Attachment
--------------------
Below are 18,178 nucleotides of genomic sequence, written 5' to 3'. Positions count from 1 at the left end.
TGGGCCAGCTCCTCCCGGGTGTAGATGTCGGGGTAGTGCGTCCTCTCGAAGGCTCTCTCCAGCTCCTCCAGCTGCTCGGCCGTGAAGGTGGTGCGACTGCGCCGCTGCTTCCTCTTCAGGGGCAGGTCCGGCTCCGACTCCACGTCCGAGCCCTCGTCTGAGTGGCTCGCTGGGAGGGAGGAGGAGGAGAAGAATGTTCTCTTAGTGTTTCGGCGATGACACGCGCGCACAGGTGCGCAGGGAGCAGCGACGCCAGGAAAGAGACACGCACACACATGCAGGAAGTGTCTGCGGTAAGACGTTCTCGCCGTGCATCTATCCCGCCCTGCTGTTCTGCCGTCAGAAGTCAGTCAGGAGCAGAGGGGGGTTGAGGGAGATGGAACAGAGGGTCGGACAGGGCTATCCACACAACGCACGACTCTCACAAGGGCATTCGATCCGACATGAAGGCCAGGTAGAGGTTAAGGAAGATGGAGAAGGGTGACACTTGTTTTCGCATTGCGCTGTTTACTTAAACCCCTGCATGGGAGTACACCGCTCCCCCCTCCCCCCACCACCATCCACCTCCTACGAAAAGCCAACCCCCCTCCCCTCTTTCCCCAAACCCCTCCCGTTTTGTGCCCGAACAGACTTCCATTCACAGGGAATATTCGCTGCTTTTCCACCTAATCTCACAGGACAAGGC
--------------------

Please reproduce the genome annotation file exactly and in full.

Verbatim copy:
Below are 18,178 nucleotides of genomic sequence, written 5' to 3'. Positions count from 1 at the left end.
TGGGCCAGCTCCTCCCGGGTGTAGATGTCGGGGTAGTGCGTCCTCTCGAAGGCTCTCTCCAGCTCCTCCAGCTGCTCGGCCGTGAAGGTGGTGCGACTGCGCCGCTGCTTCCTCTTCAGGGGCAGGTCCGGCTCCGACTCCACGTCCGAGCCCTCGTCTGAGTGGCTCGCTGGGAGGGAGGAGGAGGAGAAGAATGTTCTCTTAGTGTTTCGGCGATGACACGCGCGCACAGGTGCGCAGGGAGCAGCGACGCCAGGAAAGAGACACGCACACACATGCAGGAAGTGTCTGCGGTAAGACGTTCTCGCCGTGCATCTATCCCGCCCTGCTGTTCTGCCGTCAGAAGTCAGTCAGGAGCAGAGGGGGGTTGAGGGAGATGGAACAGAGGGTCGGACAGGGCTATCCACACAACGCACGACTCTCACAAGGGCATTCGATCCGACATGAAGGCCAGGTAGAGGTTAAGGAAGATGGAGAAGGGTGACACTTGTTTTCGCATTGCGCTGTTTACTTAAACCCCTGCATGGGAGTACACCGCTCCCCCCTCCCCCCACCACCATCCACCTCCTACGAAAAGCCAACCCCCCTCCCCTCTTTCCCCAAACCCCTCCCGTTTTGTGCCCGAACAGACTTCCATTCACAGGGAATATTCGCTGCTTTTCCACCTAATCTCACAGGACAAGGC